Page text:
This is where the story of Peter becomes challenging. There have been those times in our lives when we have denied that we know or that we love Jesus. Not maybe in the dramatic fashion of Peter but we know we have done this. Let me give you a couple of personal examples and you can think of your own stories. I was coming back from a meeting. It had been three very long days. I was exhausted. As I settled myself into my seat on the plane a woman sat down beside me. She looked like one of those

who would love to have a long chat about anything. She asked me, “Why are you traveling.” I kept it simple telling her I was returning home from a business meeting. She went on, “And what do you do?” I didn’t want to lie but something told me that if I said pastor I would never get any rest. Since the entire meeting had been about health insurance for clergy I fudged a bit and said, “I was dealing with employee health insurance.” I figured most people don’t want to talk to insurance agents. I was right and she said not another word to me on the flight home. I felt guilty but relieved. Or here is another example. I was with a group and someone made a critical statement about folks who go to church. I am sure they thought I was out of earshot. I chose to pretend not to hear instead of creating an issue. Often our forms of denial are like this. We don’t publicly say we don’t know Jesus or we go to church because to do so would be uncomfortable. We instead pretend not to hear comments that should be challenged or to act in ways that keep the subject of religion or faith from ever coming up. Peter’s sin of denial was also the sin of arrogance because he did not believe he would ever act the way Jesus said they would all act, and often, as I said, denial is the sin of comfortability, our wanting to fit in with the crowd instead of taking a stand.

When we think of those times it will bring us pain and sorrow and cause us to make a choice. The choice is this: Will we continue to live unfaithfully or will we learn from our sins and make something beautiful of our mistakes? This choice comes daily. Peter learned from his mistakes. He is confronted by the risen Lord and has to three times proclaim his love. He goes on to live into his name. He faithfully proclaims the good news as he becomes a traveling evangelist. In the end, legend has it that he was arrested as part of the persecution of Christians by Emperor Nero. When he learned he was to be crucified he requested to be crucified upside down because he was not worthy to die in the way his Lord had died. It is said that the faithful came and watched his death remembering his faith. He became the rock, a rock of faith. Peter had learned from his denials and the pain they caused him. He had asked for and received forgiveness. And he grew in faith and in strength so that in the end we remember him for his faithfulness and his love of Jesus not for his moments of denial. He moved beyond his sins and found life.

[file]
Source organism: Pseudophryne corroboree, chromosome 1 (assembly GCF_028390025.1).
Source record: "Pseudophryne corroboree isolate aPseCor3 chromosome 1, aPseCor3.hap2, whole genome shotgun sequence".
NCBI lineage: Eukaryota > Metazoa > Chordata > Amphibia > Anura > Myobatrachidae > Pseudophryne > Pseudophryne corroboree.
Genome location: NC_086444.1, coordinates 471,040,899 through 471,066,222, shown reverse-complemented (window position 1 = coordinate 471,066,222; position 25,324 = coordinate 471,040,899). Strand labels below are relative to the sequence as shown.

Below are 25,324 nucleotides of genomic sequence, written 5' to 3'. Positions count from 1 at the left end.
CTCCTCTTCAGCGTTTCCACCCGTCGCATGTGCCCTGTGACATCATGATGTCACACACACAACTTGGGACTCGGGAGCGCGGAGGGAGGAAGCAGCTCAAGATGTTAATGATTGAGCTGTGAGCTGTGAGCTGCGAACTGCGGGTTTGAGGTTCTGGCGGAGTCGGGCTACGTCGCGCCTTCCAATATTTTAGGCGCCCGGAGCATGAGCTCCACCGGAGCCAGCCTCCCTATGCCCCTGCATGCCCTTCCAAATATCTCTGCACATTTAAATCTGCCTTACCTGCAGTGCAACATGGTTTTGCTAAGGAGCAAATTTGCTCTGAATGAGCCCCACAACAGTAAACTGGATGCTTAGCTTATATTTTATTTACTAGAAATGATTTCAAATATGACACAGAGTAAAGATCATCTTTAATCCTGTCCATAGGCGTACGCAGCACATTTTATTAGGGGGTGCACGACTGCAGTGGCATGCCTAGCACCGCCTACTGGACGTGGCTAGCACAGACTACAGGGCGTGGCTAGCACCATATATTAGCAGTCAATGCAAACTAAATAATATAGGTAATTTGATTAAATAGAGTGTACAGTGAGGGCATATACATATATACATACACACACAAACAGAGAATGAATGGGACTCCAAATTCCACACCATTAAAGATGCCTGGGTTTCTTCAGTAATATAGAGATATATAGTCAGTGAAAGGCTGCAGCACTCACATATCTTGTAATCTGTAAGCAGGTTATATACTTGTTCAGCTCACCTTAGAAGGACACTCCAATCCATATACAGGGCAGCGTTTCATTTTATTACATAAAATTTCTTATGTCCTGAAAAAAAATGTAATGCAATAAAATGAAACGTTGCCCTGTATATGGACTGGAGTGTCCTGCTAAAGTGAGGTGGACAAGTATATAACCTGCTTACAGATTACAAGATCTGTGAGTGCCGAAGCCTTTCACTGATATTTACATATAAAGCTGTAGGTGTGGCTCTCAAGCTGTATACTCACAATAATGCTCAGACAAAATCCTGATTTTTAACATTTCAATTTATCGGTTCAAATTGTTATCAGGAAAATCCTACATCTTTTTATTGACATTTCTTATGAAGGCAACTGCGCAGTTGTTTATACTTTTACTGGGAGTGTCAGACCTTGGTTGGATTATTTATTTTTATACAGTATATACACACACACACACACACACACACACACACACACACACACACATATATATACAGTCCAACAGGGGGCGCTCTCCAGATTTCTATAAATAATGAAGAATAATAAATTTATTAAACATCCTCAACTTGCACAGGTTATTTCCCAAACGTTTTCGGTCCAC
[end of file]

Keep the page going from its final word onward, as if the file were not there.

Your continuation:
The question asked in the book is a good one for us all: “Can we take our common sin of denial and turn it into faithful to the end?” Where have you learned and grown? The guilt of that trip stayed with me for a bit. I was back in Chicago for another meeting and on coming home was surrounded by a group of women who had been somewhere for a conference. They asked me why I was traveling. This time I said, “I am a Methodist minister and I was at a workshop for pensions.” There was a moment of silence as they recalled the conversation just prior about their last night at the bar in the hotel, but then we moved on. We had lovely chats about things, nothing religious, and yet I believe a little more meaningful than normal chatting that happens in planes. And I felt so good. And as to the other incident; that individual had a family health crisis a bit ago and asked for prayers. When later he thanked me for those prayers I said that is the good part of going to church. I am not sure he remembered the other comment but he has never put down church people who go to church around me again. I have grown. There are other areas God still has to work on!

Denial, we all do it in one form or another. But we are offered forgiveness, the choice to make a better decision tomorrow and turn our denial into something beautiful called faithfulness. May it be so!